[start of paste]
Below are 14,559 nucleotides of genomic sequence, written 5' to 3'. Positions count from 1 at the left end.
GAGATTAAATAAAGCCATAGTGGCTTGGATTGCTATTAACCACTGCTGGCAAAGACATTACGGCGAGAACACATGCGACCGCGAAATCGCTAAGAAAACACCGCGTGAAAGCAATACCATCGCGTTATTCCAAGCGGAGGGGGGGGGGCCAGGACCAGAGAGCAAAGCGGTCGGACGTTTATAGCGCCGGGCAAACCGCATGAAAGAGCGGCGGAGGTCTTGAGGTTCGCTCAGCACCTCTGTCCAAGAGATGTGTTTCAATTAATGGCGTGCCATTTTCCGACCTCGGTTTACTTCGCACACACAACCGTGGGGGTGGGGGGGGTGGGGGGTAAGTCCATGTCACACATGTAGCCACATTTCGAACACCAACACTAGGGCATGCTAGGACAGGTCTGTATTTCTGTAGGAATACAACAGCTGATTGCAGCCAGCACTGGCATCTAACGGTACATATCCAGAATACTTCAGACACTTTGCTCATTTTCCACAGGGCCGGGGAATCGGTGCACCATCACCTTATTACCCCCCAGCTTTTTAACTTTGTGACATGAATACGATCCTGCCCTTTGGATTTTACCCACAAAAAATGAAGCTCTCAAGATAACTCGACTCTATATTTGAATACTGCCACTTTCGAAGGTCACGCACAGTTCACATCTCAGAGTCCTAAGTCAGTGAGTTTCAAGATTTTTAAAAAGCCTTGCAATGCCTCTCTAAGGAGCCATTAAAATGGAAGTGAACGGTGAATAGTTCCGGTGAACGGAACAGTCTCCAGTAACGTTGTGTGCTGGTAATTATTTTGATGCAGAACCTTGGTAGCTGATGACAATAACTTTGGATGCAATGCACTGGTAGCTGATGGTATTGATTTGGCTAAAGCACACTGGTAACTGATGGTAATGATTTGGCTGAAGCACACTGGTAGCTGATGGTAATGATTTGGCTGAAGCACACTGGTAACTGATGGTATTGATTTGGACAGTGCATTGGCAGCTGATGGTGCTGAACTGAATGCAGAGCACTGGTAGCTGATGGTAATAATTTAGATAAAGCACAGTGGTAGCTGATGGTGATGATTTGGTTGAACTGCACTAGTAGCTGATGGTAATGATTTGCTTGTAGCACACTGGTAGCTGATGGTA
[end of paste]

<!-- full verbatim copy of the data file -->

Below are 14,559 nucleotides of genomic sequence, written 5' to 3'. Positions count from 1 at the left end.
GAGATTAAATAAAGCCATAGTGGCTTGGATTGCTATTAACCACTGCTGGCAAAGACATTACGGCGAGAACACATGCGACCGCGAAATCGCTAAGAAAACACCGCGTGAAAGCAATACCATCGCGTTATTCCAAGCGGAGGGGGGGGGGCCAGGACCAGAGAGCAAAGCGGTCGGACGTTTATAGCGCCGGGCAAACCGCATGAAAGAGCGGCGGAGGTCTTGAGGTTCGCTCAGCACCTCTGTCCAAGAGATGTGTTTCAATTAATGGCGTGCCATTTTCCGACCTCGGTTTACTTCGCACACACAACCGTGGGGGTGGGGGGGGTGGGGGGTAAGTCCATGTCACACATGTAGCCACATTTCGAACACCAACACTAGGGCATGCTAGGACAGGTCTGTATTTCTGTAGGAATACAACAGCTGATTGCAGCCAGCACTGGCATCTAACGGTACATATCCAGAATACTTCAGACACTTTGCTCATTTTCCACAGGGCCGGGGAATCGGTGCACCATCACCTTATTACCCCCCAGCTTTTTAACTTTGTGACATGAATACGATCCTGCCCTTTGGATTTTACCCACAAAAAATGAAGCTCTCAAGATAACTCGACTCTATATTTGAATACTGCCACTTTCGAAGGTCACGCACAGTTCACATCTCAGAGTCCTAAGTCAGTGAGTTTCAAGATTTTTAAAAAGCCTTGCAATGCCTCTCTAAGGAGCCATTAAAATGGAAGTGAACGGTGAATAGTTCCGGTGAACGGAACAGTCTCCAGTAACGTTGTGTGCTGGTAATTATTTTGATGCAGAACCTTGGTAGCTGATGACAATAACTTTGGATGCAATGCACTGGTAGCTGATGGTATTGATTTGGCTAAAGCACACTGGTAACTGATGGTAATGATTTGGCTGAAGCACACTGGTAGCTGATGGTAATGATTTGGCTGAAGCACACTGGTAACTGATGGTATTGATTTGGACAGTGCATTGGCAGCTGATGGTGCTGAACTGAATGCAGAGCACTGGTAGCTGATGGTAATAATTTAGATAAAGCACAGTGGTAGCTGATGGTGATGATTTGGTTGAACTGCACTAGTAGCTGATGGTAATGATTTGCTTGTAGCACACTGGTAGCTGATGGTA